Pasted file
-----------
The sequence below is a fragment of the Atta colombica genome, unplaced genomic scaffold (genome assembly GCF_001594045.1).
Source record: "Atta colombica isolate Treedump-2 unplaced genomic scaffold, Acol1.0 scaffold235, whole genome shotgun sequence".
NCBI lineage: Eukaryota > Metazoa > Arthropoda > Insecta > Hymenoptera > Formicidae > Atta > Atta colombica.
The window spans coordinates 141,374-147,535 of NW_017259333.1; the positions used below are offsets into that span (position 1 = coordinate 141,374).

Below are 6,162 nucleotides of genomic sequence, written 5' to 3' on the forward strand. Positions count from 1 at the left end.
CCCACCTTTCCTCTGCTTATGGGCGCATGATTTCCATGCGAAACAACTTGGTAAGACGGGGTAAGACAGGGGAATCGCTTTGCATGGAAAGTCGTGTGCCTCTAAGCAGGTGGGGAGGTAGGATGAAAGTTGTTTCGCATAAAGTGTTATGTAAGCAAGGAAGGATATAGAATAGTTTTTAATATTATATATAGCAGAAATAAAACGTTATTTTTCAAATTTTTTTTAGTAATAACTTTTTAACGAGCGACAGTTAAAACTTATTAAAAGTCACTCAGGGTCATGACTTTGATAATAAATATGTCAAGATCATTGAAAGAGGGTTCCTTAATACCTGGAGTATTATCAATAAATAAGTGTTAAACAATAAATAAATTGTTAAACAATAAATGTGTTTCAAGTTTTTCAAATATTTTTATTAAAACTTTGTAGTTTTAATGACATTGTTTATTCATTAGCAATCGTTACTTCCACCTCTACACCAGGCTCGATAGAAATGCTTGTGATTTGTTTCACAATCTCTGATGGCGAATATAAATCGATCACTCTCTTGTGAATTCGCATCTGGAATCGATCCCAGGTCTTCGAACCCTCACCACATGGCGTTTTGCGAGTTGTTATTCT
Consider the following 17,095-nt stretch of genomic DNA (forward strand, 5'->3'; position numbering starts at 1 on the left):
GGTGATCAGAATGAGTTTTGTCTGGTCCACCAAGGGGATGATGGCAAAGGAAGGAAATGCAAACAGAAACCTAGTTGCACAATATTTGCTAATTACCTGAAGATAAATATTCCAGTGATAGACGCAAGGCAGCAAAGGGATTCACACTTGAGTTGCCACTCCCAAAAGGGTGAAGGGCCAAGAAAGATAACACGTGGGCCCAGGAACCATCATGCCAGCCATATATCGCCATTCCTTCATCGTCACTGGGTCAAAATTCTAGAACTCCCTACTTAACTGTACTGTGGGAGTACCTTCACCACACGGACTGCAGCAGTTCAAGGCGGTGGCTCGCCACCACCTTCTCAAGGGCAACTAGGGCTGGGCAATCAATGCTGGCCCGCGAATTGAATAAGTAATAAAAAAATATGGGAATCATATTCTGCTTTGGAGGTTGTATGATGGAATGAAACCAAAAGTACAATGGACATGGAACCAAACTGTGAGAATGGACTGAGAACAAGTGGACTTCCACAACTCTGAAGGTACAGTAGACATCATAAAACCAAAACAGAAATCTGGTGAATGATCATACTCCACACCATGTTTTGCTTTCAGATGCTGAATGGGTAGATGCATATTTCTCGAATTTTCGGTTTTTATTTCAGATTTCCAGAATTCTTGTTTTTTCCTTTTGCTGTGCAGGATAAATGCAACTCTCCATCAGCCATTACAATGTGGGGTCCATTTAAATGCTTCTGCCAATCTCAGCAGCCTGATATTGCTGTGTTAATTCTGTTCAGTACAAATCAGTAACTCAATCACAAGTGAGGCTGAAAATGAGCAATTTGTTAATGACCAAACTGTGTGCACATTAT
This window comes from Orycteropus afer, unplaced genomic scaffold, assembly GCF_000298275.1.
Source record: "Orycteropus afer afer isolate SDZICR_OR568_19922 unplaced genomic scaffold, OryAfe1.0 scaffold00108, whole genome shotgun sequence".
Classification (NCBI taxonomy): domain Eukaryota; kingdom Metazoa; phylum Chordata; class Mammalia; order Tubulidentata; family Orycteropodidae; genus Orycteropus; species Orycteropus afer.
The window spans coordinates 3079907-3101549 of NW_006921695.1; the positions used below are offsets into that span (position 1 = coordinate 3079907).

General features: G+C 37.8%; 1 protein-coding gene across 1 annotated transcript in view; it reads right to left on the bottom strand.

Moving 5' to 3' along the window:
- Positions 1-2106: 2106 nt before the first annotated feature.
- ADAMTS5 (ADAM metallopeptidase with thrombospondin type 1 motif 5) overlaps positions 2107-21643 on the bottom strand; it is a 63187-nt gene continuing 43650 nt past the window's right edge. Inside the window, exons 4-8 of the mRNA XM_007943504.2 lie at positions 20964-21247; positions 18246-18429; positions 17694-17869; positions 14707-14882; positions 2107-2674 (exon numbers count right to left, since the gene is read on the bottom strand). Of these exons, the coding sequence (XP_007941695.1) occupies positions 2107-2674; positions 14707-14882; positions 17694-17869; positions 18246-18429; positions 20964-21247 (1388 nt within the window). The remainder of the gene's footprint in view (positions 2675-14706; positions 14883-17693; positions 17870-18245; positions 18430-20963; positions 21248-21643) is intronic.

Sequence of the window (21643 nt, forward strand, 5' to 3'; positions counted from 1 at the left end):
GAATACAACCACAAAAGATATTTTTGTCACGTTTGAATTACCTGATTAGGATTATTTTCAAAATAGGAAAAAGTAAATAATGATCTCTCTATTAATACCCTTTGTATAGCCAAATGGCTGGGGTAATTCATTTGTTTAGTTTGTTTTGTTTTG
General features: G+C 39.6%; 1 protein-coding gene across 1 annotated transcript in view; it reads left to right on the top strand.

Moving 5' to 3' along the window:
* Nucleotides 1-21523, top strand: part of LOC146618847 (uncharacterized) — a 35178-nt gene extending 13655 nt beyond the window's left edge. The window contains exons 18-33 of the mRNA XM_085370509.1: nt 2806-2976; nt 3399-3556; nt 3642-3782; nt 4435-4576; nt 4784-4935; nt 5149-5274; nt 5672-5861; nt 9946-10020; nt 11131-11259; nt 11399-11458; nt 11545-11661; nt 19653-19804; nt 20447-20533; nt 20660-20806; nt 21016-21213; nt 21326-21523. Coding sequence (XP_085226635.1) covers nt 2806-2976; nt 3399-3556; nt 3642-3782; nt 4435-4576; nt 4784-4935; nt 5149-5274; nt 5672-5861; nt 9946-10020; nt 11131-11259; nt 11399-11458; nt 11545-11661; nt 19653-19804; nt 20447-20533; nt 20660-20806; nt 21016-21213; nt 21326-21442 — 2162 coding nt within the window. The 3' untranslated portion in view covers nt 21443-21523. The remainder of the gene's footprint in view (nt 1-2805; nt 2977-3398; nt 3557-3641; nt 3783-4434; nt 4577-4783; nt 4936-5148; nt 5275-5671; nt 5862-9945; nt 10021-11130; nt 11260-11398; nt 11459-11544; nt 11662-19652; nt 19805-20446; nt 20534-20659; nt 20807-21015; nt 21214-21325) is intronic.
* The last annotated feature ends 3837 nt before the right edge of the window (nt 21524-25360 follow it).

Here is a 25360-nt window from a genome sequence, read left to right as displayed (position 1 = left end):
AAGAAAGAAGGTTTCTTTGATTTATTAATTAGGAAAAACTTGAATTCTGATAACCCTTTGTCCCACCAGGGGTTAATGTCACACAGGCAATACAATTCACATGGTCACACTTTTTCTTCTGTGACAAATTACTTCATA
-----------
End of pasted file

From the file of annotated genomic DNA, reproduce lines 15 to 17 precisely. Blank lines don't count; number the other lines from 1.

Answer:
- Positions 1-2106: 2106 nt before the first annotated feature.
- ADAMTS5 (ADAM metallopeptidase with thrombospondin type 1 motif 5) overlaps positions 2107-21643 on the bottom strand; it is a 63187-nt gene continuing 43650 nt past the window's right edge. Inside the window, exons 4-8 of the mRNA XM_007943504.2 lie at positions 20964-21247; positions 18246-18429; positions 17694-17869; positions 14707-14882; positions 2107-2674 (exon numbers count right to left, since the gene is read on the bottom strand). Of these exons, the coding sequence (XP_007941695.1) occupies positions 2107-2674; positions 14707-14882; positions 17694-17869; positions 18246-18429; positions 20964-21247 (1388 nt within the window). The remainder of the gene's footprint in view (positions 2675-14706; positions 14883-17693; positions 17870-18245; positions 18430-20963; positions 21248-21643) is intronic.

Sequence of the window (21643 nt, forward strand, 5' to 3'; positions counted from 1 at the left end):